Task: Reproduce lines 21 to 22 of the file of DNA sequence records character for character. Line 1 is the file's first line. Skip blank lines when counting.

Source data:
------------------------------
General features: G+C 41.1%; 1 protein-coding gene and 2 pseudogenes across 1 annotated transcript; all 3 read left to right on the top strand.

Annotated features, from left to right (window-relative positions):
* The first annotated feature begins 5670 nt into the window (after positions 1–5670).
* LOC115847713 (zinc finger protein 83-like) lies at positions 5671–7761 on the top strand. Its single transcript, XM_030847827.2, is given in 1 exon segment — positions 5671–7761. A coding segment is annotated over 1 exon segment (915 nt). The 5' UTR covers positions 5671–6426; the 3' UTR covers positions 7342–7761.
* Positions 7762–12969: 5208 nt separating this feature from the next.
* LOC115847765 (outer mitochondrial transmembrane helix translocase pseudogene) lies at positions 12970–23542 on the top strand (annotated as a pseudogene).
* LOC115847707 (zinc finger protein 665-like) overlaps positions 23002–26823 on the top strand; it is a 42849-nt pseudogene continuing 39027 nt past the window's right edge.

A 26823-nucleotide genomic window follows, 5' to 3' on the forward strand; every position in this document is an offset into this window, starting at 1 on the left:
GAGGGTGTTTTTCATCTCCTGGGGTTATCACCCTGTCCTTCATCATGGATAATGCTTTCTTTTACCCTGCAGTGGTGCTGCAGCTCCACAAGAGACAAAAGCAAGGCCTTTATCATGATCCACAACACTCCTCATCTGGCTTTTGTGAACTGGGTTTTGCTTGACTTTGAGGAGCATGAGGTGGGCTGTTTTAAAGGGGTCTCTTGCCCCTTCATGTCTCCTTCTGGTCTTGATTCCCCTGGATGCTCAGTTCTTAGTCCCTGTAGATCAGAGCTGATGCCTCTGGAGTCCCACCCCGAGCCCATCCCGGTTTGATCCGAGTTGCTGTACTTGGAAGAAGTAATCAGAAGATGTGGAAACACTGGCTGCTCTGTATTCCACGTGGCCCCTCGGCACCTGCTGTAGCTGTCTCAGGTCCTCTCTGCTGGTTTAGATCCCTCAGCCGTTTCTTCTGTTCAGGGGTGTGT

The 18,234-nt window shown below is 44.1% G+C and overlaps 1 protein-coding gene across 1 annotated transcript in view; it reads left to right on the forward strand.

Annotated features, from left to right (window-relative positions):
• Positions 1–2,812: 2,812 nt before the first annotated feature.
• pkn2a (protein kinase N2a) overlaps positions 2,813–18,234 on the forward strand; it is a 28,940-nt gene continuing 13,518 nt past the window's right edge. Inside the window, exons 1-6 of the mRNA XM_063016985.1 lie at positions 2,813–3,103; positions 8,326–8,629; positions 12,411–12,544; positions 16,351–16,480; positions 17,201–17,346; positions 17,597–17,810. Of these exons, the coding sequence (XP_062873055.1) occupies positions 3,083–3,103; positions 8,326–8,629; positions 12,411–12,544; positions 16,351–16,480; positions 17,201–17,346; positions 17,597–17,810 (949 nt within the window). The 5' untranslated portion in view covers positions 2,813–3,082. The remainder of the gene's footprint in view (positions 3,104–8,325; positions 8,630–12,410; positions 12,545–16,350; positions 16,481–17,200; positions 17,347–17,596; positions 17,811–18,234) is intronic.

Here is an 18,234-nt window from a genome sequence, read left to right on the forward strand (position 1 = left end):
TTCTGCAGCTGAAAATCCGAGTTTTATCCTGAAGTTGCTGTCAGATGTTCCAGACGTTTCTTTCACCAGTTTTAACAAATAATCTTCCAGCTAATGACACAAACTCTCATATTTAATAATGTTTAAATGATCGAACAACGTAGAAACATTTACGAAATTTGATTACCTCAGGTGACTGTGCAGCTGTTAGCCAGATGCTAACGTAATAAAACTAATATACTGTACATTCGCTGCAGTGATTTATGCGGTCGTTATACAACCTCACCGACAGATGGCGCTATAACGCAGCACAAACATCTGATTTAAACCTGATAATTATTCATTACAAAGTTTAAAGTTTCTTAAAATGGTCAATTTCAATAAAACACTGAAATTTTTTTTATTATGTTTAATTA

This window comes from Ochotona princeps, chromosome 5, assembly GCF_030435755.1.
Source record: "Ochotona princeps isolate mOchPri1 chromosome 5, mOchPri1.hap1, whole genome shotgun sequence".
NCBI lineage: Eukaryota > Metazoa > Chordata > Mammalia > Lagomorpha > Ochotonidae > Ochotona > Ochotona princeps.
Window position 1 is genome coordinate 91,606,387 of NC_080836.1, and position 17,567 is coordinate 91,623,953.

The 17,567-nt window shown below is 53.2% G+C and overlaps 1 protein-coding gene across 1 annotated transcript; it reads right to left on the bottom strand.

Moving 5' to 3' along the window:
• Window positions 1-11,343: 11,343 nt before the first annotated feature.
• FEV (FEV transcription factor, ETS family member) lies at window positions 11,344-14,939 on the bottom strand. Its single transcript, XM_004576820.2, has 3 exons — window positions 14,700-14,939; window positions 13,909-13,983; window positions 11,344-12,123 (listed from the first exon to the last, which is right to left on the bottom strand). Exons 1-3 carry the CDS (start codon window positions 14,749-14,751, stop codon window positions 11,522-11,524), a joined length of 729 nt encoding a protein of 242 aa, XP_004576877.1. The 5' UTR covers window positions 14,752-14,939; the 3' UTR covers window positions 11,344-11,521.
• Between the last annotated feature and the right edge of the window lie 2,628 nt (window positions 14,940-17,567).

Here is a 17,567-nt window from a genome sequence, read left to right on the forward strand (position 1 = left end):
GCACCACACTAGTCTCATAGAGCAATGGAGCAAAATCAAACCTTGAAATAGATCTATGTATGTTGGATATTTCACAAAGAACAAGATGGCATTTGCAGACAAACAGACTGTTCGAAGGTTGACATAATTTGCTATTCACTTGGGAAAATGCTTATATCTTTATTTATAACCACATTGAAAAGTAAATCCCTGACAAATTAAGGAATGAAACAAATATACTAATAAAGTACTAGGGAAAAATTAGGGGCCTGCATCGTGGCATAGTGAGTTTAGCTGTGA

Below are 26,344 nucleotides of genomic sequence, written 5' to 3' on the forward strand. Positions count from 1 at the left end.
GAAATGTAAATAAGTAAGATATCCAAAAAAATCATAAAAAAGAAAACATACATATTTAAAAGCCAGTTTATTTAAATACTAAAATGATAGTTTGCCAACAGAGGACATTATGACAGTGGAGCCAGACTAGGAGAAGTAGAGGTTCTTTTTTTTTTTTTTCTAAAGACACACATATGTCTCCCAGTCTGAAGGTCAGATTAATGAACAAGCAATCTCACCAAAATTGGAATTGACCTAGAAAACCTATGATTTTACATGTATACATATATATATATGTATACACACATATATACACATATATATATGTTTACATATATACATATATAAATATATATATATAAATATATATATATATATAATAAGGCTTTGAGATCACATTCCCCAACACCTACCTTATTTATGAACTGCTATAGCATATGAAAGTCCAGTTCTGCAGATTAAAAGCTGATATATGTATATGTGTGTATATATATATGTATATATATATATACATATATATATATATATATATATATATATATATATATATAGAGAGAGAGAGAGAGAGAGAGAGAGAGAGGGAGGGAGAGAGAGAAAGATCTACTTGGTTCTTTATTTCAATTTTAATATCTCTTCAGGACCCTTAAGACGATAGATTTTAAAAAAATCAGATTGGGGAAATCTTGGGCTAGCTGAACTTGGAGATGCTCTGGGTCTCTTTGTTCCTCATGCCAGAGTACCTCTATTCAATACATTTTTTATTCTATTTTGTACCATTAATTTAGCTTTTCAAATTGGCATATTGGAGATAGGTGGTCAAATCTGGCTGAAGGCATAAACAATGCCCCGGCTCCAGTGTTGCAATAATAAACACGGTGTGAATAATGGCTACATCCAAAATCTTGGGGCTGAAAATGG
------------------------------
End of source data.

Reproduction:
Moving 5' to 3' along the window:
• Window positions 1-11,343: 11,343 nt before the first annotated feature.